Quite a setback for Chancellor Angela Merkel’s government! But first things first, here are the results for the elections in North Rhein-Westphalia, Germany’s most populous state, which took place yesterday (May 9, 2010):
Although polls had predicted that the former state government of Christian Democrats (CDU) and Free Democrats (FDP) would not reach enough votes to remain in power, the loss in votes was quite devastating. You can see this if the results are compared to the 2005 elections:
The real winners in terms of votes are the small parties. The Greens were able to double their result from about 6% in 2005 to 12% which now makes them the third largest party in the state parliament.
The new leftist party ‘Die Linke’ was also able to win considerable votes and will now for the first time enter North Rhein-Westphalia’s parliament. Free Democrats remained about the same.
The distribution of seats in the state parliament according to the parties will look like this:
The only two realistic coalitions are either a grand coalition of the two large parties, SPD and CDU, or a coalition of SPD, Greens and ‘Die Linke’.
The former is problematic because since both parties have the same amount of seats, who will be the prime minister of the state? SPD’s Hannelore Kraft who has declared herself the winner of these elections or CDU’s former prime minister Jürgen Rüttgers? Or someone else?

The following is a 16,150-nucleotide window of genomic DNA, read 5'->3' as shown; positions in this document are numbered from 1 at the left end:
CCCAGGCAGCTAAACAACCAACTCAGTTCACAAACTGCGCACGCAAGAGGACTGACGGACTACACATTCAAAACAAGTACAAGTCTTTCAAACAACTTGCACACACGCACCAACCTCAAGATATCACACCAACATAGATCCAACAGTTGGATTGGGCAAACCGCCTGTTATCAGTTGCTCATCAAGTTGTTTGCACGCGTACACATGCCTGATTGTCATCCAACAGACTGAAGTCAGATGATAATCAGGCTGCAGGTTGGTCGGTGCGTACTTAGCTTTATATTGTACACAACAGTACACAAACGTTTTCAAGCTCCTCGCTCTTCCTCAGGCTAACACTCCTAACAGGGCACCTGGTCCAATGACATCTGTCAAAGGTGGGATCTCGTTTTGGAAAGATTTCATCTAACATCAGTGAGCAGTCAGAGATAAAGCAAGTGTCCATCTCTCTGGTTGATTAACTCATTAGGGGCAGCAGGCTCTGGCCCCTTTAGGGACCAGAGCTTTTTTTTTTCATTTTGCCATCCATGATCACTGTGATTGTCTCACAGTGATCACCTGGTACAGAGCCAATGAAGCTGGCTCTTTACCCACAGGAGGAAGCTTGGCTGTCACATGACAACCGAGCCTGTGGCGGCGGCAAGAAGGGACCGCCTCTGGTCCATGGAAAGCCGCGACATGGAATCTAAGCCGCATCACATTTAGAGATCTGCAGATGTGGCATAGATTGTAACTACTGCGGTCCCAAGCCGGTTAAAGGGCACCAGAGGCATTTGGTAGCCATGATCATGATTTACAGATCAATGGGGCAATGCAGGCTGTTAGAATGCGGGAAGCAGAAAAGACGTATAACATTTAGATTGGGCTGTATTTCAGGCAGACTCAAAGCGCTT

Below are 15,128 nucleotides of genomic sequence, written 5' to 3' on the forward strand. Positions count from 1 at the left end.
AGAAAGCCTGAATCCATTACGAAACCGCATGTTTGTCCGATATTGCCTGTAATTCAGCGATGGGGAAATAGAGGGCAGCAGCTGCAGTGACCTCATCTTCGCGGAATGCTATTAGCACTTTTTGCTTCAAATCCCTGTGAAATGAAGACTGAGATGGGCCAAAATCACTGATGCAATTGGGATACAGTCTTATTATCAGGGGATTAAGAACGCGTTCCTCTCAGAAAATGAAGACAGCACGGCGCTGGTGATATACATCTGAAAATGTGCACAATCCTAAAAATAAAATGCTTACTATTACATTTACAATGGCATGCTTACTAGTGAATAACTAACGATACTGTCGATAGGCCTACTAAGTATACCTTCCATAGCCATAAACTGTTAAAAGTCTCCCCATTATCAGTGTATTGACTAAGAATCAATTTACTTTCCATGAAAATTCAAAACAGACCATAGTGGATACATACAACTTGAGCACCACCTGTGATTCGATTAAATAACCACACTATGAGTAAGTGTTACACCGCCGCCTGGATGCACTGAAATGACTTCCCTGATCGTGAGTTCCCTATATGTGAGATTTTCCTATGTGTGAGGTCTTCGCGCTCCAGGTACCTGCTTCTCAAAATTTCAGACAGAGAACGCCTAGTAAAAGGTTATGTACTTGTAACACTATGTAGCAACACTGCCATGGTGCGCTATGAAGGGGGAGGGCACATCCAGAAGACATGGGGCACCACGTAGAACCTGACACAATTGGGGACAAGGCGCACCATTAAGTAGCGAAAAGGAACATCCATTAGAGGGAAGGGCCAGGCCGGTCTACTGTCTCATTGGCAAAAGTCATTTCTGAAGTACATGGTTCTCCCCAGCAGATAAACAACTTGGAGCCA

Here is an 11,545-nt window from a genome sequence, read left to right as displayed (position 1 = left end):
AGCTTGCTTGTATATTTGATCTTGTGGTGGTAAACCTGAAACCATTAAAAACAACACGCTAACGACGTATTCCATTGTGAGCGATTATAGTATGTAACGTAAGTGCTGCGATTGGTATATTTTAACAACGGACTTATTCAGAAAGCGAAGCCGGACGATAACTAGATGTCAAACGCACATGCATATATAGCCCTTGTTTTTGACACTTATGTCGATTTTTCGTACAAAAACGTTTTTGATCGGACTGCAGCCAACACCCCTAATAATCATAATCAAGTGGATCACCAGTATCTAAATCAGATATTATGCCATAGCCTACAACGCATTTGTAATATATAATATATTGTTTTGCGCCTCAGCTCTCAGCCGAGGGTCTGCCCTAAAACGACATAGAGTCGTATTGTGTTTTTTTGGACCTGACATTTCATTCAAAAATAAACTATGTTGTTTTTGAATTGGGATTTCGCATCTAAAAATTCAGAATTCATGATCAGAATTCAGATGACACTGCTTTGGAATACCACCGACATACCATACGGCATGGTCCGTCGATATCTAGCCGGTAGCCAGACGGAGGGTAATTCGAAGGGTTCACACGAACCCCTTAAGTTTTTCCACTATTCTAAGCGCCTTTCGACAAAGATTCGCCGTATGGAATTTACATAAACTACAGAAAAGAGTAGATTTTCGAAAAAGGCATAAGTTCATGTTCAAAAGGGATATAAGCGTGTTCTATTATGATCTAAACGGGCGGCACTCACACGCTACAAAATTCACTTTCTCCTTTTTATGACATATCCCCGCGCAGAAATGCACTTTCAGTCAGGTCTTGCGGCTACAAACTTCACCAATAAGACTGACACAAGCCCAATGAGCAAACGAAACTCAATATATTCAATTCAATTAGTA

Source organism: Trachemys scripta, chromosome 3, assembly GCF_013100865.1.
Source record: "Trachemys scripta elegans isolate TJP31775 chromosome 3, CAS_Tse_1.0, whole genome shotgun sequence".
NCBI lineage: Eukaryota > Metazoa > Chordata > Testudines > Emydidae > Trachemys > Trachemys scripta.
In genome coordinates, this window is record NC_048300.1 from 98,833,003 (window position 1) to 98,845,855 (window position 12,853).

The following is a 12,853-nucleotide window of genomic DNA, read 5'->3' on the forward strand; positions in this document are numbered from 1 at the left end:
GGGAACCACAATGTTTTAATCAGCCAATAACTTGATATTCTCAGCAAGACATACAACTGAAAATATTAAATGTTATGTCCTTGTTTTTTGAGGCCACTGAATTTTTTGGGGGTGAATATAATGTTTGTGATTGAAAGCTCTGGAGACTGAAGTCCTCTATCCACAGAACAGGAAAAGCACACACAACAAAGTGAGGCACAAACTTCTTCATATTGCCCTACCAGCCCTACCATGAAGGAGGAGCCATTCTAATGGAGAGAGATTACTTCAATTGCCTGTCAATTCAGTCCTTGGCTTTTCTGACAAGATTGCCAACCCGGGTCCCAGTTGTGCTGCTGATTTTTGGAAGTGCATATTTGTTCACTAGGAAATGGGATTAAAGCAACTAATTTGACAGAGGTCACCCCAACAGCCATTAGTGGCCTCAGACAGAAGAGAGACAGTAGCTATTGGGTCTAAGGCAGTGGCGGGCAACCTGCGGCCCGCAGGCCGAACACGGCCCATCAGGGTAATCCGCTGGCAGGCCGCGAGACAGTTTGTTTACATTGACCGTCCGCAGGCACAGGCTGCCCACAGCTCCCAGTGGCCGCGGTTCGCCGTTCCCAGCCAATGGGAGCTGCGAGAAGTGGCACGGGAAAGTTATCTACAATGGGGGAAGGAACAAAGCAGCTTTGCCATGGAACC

The second coalition with ‘Die Linke’ is problematic because all other parties have so far refused to include them in any sort of government. Political views differ to much, so they say.
Major repercussions on the national level
The results of these elections also have far-reaching repercussions for national politics. The government of CDU and FDP no longer holds a majority in Germany’s upper house, the ‘Bundesrat’!
This means that even when the government passes a new law through the ‘Bundestag’, which is the lower house of parliament where they do have a majority, the other parties will be able to block that same law in the upper house later on.
As a prompt response, Chancellor Angela Merkel has announced to immediately stop all discussions about tax cuts, which were a major plan of the government before yesterday. Because the law wouldn’t pass anyways.
Other political decisions on a national level will need much stronger cooperation between the parties from now on for the very same reason. These are tough times ahead for Germany’s government.
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